The challenging year of 2020 was one of affirmation and progress for the affordable housing sector. Despite massive job losses across the country, steady occupancy rates and rent collections at properties financed by the federal low-income housing tax credit program illustrated resiliency.
Just as promising, as part of the $1.4 trillion omnibus bill passed at the end of 2020, Congress reset the LIHTC rate to a fixed 4 percent, which is allowing developers to raise more equity and reduce the debt and gap financing needed for projects. Before that step, the rate varied and had dropped to a historic low of 3.07 percent in 2020, according to the Pillsbury Winthrop Shaw Pittman law firm.
Given those highlights, affordable housing is attracting attention, said Dudley Benoit, executive vice president at Alliant Capital, a LIHTC syndicator based in Woodland Hills, Calif. The company reported average occupancy of 94 percent throughout 2020 across its portfolio of more than 105,000 subsidized and unsubsidized units.
“Now that we’re toward the end of the pandemic, folks are going through their metrics and analysis and can see that, even during the pandemic, affordable housing assets performed well,” Benoit said. “So investors are saying, ‘Let’s get as much as we can.’”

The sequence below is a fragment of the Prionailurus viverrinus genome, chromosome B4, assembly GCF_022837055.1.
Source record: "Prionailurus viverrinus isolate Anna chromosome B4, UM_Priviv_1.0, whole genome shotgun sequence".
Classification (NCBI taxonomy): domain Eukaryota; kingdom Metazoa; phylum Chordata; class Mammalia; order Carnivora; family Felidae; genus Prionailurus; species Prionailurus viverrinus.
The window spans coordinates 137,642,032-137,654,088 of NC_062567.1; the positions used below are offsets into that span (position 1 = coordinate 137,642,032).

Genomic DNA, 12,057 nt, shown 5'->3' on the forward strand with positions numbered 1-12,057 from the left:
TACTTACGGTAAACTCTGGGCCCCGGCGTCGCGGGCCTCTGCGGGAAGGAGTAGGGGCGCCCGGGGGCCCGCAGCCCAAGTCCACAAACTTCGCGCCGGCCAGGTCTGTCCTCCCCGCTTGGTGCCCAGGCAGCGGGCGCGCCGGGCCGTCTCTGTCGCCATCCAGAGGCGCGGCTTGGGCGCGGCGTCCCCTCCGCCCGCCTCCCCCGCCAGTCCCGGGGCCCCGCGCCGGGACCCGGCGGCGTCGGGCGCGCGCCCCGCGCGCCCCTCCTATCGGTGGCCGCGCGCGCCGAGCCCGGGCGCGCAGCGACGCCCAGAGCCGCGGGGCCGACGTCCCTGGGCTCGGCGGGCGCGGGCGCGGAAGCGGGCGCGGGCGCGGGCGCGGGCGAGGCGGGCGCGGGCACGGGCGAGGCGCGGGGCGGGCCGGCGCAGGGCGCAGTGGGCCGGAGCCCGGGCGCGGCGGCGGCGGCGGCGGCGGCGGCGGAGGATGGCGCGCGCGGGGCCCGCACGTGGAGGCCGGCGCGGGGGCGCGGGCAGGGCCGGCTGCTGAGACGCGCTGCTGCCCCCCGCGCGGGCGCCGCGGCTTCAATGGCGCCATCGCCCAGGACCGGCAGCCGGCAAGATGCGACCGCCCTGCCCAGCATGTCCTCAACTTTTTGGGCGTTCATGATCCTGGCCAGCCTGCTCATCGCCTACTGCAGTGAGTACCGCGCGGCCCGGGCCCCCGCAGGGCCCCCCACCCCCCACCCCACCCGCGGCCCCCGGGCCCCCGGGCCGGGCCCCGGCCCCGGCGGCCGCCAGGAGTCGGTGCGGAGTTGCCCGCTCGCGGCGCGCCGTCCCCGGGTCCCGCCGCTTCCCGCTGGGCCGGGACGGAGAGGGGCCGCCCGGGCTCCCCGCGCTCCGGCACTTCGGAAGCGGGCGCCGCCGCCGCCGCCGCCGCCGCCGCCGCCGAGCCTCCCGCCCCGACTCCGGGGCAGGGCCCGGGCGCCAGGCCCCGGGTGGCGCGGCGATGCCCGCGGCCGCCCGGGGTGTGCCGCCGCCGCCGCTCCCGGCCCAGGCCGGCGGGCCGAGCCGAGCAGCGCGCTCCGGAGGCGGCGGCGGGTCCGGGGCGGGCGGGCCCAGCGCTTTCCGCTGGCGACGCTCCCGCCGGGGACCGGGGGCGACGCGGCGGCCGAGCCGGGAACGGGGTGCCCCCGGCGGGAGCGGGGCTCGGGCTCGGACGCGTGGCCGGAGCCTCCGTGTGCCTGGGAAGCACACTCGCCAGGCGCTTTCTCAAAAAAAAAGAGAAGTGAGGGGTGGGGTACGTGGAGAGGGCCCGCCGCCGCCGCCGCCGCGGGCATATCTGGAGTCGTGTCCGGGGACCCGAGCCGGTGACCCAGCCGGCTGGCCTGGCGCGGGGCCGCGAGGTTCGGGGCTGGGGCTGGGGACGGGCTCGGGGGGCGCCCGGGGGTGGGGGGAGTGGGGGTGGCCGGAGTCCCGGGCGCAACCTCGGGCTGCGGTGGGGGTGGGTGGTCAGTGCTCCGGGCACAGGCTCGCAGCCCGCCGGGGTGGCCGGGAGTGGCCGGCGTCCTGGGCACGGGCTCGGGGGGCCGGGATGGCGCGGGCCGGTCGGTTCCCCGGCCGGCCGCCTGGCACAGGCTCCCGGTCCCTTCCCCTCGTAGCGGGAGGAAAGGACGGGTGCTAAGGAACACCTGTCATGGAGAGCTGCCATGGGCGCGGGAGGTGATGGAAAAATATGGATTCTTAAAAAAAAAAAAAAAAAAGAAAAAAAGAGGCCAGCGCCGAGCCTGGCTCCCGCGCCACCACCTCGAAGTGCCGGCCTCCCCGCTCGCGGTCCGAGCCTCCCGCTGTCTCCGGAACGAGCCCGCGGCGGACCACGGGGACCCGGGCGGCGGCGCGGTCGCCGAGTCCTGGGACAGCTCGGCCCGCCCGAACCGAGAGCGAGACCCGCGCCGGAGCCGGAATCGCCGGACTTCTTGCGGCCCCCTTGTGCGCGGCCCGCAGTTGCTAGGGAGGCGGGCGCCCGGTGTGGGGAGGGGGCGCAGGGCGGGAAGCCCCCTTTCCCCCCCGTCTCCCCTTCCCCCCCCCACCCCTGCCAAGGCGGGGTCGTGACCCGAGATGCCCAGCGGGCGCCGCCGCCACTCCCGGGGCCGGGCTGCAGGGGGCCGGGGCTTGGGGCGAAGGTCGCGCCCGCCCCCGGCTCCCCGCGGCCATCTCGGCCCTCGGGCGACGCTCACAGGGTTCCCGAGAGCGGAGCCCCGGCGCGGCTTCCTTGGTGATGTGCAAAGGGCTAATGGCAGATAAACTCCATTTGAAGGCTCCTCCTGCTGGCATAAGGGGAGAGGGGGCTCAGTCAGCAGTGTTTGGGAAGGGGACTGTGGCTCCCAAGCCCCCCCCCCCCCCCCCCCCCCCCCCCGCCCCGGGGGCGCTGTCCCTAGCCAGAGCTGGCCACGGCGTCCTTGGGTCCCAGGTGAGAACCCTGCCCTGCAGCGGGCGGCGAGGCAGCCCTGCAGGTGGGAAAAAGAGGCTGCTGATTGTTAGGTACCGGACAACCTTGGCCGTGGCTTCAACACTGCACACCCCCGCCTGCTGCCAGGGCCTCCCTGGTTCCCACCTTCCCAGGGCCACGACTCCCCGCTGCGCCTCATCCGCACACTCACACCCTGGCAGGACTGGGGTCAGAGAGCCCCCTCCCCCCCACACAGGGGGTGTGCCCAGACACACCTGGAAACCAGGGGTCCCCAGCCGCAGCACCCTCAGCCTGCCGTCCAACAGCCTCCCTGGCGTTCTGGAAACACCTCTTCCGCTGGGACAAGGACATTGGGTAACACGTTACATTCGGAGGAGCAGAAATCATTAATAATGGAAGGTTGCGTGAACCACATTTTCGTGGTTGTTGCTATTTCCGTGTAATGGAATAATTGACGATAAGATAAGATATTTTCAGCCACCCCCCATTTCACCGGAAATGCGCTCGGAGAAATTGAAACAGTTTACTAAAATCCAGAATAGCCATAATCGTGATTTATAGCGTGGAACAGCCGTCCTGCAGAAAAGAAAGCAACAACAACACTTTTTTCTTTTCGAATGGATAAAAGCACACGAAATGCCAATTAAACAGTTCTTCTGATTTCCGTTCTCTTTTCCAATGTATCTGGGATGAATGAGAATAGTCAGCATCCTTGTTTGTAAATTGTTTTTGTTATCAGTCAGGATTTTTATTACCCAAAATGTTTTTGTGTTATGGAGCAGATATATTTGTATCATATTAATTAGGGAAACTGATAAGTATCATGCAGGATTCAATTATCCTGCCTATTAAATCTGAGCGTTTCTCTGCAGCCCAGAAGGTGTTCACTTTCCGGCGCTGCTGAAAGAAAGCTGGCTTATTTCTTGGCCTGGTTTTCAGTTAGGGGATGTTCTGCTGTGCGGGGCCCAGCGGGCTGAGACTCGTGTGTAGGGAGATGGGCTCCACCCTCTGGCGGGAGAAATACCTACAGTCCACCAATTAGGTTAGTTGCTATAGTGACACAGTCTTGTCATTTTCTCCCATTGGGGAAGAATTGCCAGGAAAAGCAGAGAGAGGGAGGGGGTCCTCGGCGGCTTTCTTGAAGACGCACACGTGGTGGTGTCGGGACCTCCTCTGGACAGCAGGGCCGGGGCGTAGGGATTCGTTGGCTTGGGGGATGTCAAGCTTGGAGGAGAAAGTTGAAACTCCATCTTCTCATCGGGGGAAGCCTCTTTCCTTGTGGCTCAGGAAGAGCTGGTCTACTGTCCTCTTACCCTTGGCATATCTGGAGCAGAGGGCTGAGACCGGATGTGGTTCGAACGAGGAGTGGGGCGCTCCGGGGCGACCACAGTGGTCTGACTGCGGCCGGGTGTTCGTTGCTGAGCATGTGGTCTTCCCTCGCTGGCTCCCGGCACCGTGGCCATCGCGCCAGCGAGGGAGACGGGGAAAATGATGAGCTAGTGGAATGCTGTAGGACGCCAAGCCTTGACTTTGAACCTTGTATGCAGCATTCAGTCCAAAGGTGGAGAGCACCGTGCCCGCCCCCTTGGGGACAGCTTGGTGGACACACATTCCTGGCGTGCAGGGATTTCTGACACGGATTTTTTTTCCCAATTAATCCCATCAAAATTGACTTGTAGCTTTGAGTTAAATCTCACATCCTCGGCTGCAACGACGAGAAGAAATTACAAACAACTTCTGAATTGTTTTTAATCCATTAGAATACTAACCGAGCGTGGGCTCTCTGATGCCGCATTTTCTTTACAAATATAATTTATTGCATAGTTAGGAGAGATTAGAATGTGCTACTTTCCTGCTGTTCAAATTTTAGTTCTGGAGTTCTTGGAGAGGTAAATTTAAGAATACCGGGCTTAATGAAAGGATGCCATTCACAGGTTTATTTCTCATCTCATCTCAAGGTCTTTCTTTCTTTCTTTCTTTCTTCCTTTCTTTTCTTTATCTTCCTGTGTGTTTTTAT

Indeed, National Equity Fund (NEF), a Chicago-based affordable housing tax credit syndicator and lender, invested $1.5 billion in primarily new development and preservation projects in 2020, the largest total in the firm’s 33-year history.
“We’re seeing a lot of opportunities from prospective developers and interest from investors coming into the market,” said Matt Reilein, NEF’s president & CEO. “I think there’s a focus on the social need for affordable housing, but investors also see it as a solid investment above and beyond the positive social outcomes.”
Feeling the squeeze
Despite the steady performance and the favorable action on the 4 percent tax credit—one that affordable housing advocates spent years lobbying for—these favorable trends have not entirely removed the stresses on affordable development finance. A chronic housing shortage continues at a time when construction prices are rising. Even before COVID-19, 30 percent of U.S. households were spending more than 30 percent of their income on housing, according to the latest report by the Harvard Joint Center for Housing Studies. Of those cost-burdened households, about half were devoting more than 50 percent of their income to housing.